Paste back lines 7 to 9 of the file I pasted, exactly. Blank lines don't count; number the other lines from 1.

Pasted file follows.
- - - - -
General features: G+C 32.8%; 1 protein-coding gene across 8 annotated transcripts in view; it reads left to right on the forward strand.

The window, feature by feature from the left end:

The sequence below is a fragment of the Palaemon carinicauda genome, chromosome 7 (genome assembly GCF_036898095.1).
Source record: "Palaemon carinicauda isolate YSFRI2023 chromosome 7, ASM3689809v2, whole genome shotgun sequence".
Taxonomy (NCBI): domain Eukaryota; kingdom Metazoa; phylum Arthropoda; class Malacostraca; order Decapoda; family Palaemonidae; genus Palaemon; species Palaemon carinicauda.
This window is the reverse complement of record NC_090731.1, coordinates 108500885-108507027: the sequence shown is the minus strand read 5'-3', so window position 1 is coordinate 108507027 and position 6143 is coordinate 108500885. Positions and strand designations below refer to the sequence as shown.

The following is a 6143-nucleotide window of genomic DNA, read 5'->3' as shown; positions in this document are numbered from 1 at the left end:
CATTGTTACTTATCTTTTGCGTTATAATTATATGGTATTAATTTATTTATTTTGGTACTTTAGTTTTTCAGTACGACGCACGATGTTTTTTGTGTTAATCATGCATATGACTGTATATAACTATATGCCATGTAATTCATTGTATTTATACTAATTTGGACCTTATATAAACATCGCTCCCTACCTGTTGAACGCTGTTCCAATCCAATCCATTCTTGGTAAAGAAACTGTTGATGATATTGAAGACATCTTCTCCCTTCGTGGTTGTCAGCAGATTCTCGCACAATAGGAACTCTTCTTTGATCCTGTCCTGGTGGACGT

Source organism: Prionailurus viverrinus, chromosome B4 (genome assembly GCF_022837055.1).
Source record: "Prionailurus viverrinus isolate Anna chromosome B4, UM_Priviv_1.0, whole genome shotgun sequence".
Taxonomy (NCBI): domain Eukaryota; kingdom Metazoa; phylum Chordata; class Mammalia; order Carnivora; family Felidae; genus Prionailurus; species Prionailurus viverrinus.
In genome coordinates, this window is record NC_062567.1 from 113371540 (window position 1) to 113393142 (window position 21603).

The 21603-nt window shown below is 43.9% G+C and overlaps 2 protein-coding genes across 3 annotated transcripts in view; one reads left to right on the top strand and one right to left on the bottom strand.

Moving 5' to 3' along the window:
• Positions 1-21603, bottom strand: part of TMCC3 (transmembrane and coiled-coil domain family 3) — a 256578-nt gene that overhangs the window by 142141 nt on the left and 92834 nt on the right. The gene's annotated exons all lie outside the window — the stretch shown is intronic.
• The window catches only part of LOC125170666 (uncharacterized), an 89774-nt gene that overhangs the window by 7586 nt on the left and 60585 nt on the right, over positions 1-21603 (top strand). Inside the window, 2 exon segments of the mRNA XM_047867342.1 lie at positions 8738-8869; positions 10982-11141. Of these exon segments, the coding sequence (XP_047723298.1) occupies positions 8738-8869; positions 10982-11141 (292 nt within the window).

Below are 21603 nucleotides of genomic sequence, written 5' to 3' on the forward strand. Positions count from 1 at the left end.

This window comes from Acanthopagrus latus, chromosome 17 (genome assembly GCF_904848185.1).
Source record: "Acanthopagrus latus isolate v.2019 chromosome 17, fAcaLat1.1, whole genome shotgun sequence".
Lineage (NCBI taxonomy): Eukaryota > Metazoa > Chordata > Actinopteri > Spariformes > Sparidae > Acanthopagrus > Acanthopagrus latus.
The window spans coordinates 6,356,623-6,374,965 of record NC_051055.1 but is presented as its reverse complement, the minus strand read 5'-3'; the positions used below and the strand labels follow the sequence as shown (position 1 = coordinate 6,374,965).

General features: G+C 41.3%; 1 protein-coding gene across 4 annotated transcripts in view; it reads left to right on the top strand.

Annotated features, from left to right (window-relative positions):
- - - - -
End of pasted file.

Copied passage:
The following is a 6143-nucleotide window of genomic DNA, read 5'->3' as shown; positions in this document are numbered from 1 at the left end:
CATTGTTACTTATCTTTTGCGTTATAATTATATGGTATTAATTTATTTATTTTGGTACTTTAGTTTTTCAGTACGACGCACGATGTTTTTTGTGTTAATCATGCATATGACTGTATATAACTATATGCCATGTAATTCATTGTATTTATACTAATTTGGACCTTATATAAACATCGCTCCCTACCTGTTGAACGCTGTTCCAATCCAATCCATTCTTGGTAAAGAAACTGTTGATGATATTGAAGACATCTTCTCCCTTCGTGGTTGTCAGCAGATTCTCGCACAATAGGAACTCTTCTTTGATCCTGTCCTGGTGGACGT

Source organism: Prionailurus viverrinus, chromosome B4 (genome assembly GCF_022837055.1).